As one example of what functional leadership can achieve:
In November last year, I announced a 30 per cent reduction of the Wellington office footprint of five large Government departments.
The functional lead for property – our Property Management Centre of Expertise – did this by taking a system wide approach. It identified opportunities for leasing decisions across several departments to be taken together to achieve an economy of scale, and then applied their specialist expertise to manage the process.
It also identified space already being leased by one department that was surplus to needs and could be repurposed to meet another agency’s needs. Finally, it created efficiencies by co-locating agencies working in the same sector to the same accommodations.
The reduction in space reduction will save $338 million over 20 years, or about 181 million pounds sterling.
This may not sound impressive in the UK context, but it was a 20 per cent reduction in cost compared with the status quo. Imagine a 20 per cent reduction in London office costs, and you start to see the potential our functional leadership programme has for saving the taxpayer money.
Functional leadership is a step away from individual chief executive accountability for their department’s operations. We simply can’t achieve economies of scale if departments are not required to sign on and participate in functional leadership programmes. For Better Public Services to succeed, chief executives need to have regard to not only what their own department’s priorities are, but what the sector priorities are.
The State Sector and Public Finance Reform Bill is an omnibus bill that strengthens tools for managing the State sector and public finances in New Zealand.
It also requires chief executives to consider the collective interests of government, and make their stewardship role more explicitly focus on the Crown’s medium and long-term interests. Or put more simply, under the proposed changes, chief executives must by law work towards sector goals, not just their own department’s goals.
We have been very clear that we want cross-House support for these changes. Re-shaping our public service is not done lightly. Of course, there are no easy rides in politics, and I expect these proposals will be hotly debated.
It is a field that is dry and academic to many, but in practice it can have wide-reaching impacts for how our public service operates. It’s a field that can also trip up the newer players in our House of Representatives.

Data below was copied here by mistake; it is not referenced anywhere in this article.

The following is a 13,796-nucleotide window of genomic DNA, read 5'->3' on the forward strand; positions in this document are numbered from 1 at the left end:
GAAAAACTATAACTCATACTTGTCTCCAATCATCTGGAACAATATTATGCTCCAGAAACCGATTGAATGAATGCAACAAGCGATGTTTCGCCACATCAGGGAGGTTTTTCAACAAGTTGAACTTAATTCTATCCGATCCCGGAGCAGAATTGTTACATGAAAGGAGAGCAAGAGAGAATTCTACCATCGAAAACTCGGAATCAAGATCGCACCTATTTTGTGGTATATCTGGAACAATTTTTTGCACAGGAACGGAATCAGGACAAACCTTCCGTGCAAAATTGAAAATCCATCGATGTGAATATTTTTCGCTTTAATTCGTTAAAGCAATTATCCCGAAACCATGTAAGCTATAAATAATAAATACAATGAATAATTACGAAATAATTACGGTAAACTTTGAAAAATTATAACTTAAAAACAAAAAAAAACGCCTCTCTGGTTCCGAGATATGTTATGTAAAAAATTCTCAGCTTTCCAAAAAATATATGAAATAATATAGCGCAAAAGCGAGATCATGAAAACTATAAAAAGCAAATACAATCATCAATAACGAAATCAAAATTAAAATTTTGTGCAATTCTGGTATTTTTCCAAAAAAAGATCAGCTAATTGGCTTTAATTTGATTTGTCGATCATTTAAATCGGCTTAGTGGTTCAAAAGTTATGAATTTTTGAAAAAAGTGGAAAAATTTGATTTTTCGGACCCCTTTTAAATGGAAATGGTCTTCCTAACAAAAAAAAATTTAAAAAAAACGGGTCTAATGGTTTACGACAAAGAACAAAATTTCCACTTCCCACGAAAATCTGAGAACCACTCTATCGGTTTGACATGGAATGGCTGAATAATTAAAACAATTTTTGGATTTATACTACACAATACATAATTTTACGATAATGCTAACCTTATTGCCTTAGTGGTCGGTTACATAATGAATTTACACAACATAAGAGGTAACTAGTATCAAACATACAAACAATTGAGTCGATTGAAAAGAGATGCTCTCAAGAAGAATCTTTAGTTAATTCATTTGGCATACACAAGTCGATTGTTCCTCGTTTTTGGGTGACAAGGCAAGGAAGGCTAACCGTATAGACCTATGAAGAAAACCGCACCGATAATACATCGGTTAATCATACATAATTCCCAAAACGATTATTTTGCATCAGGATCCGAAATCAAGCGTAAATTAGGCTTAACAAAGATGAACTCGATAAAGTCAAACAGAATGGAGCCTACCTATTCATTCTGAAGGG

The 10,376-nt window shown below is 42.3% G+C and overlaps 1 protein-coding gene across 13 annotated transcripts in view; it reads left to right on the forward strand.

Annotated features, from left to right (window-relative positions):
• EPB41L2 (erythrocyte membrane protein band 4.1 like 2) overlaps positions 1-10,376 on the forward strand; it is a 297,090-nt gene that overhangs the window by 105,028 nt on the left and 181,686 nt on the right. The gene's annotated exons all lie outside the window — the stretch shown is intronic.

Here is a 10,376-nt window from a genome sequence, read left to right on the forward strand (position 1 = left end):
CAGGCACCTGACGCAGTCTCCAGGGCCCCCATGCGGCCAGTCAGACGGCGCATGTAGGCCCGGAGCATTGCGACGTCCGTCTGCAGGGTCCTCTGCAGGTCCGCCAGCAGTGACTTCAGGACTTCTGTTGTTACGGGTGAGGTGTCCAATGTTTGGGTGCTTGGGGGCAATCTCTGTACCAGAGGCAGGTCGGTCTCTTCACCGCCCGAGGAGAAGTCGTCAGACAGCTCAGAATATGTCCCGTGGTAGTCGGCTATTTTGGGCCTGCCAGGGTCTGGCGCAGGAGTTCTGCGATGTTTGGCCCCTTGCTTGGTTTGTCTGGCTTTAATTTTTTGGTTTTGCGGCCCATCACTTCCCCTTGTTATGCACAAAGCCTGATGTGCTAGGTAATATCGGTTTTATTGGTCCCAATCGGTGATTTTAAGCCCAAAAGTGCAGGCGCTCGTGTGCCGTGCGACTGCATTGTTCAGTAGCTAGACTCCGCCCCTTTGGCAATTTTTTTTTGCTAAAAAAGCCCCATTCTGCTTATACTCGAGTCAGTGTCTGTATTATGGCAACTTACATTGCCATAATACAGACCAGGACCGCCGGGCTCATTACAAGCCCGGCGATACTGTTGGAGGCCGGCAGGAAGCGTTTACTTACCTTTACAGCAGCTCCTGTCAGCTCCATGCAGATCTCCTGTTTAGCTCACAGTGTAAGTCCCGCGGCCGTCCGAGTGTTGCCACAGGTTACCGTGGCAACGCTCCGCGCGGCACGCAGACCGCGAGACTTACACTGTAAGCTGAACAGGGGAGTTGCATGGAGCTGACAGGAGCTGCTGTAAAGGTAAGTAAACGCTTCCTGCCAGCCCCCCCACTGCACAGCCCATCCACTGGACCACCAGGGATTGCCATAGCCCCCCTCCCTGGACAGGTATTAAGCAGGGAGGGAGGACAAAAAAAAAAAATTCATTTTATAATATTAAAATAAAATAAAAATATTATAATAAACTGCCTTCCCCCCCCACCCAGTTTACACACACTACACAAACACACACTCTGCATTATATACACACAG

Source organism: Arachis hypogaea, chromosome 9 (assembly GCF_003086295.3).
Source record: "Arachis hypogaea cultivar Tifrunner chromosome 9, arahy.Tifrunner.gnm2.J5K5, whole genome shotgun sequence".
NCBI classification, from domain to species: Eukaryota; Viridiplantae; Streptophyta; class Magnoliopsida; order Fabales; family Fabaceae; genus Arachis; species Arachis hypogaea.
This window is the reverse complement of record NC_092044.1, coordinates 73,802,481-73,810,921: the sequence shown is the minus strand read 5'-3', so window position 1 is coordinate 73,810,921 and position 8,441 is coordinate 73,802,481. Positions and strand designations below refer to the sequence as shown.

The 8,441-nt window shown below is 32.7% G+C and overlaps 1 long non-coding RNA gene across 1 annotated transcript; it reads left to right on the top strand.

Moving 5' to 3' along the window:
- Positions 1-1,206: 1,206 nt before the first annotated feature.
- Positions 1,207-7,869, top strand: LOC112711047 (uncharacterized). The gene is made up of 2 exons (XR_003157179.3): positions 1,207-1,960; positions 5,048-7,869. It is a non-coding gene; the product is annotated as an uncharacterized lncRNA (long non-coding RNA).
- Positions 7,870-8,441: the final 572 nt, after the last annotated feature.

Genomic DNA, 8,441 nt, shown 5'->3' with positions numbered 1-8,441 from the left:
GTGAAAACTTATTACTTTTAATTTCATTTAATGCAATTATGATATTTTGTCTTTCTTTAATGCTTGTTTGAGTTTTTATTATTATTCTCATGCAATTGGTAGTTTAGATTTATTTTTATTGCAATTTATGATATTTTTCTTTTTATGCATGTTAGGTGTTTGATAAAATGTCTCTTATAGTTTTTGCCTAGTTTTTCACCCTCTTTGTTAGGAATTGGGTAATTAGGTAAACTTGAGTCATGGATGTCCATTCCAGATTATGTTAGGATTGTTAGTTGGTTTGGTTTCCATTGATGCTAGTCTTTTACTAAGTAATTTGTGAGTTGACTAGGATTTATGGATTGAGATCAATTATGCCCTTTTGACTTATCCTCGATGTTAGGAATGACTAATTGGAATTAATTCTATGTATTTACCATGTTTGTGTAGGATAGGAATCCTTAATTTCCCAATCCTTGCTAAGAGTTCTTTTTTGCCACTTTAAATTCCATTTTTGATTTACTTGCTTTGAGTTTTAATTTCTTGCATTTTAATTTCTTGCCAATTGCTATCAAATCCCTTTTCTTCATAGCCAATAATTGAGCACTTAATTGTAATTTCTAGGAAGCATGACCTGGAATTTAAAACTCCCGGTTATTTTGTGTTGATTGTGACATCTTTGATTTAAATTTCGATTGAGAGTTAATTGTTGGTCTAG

During the first reading of the Bill in September, one member of the House claimed the new legislation was trying to give the Prime Minister a power that would effectively make him a dictator over the public service.
In making this claim, that member overlooked that the provision had already been on our books in law for 24 years!
Where do the central agencies fit in all this?
New Zealand’s central agencies include the State Services Commission, the Treasury, and the Department of Prime Minister and Cabinet.
Together, they make up our corporate centre, and in theory are both the support base and driving force behind other agencies as they pursue our result targets. So, Ministers expect the corporate centre to step up and make progress happen faster, leading by example.
What we have found though is that there are still improvements that need to be made back in the corporate centre, before the rest of the picture can reach its potential.
Ernst & Young recently produced at the Commissioner’s request an Independent Quality Assessment of the Better Public Services programme. It certainly wasn’t sugar coated. It said:
“The programme has yet to develop critical elements that are fundamental and necessary to achieve its aims.”
“From our interviews it was not evident that leadership, ownership and prioritisation are at the levels required for better public services to be achieved against its stated culture change ambition.”
“Central agencies are seen, from the outside and by themselves, as not always presenting a united front.”
“The array of messages and demands sends a confusing message to departments on what needs to be produced for delivering results.”
Our corporate centre is working to address those criticisms about leadership, ownership and prioritisation in the report, including by developing a joint Performance Hub for providing performance advice on agencies across the Public sector.
We’re also learning from the United Kingdom experience in your public sector reforms. We all face these common challenges of the global recession, and a limited public purse.
The Right Honourable Francis Maude and Sir Bob Kerslake’s visionary Civil Service Reform Plan in 2012, to deliver a modernised civil service capable of supporting a prosperous United Kingdom, contains many elements attractive to governments committed to delivering taxpayers the efficiencies from public services they should expect as of right.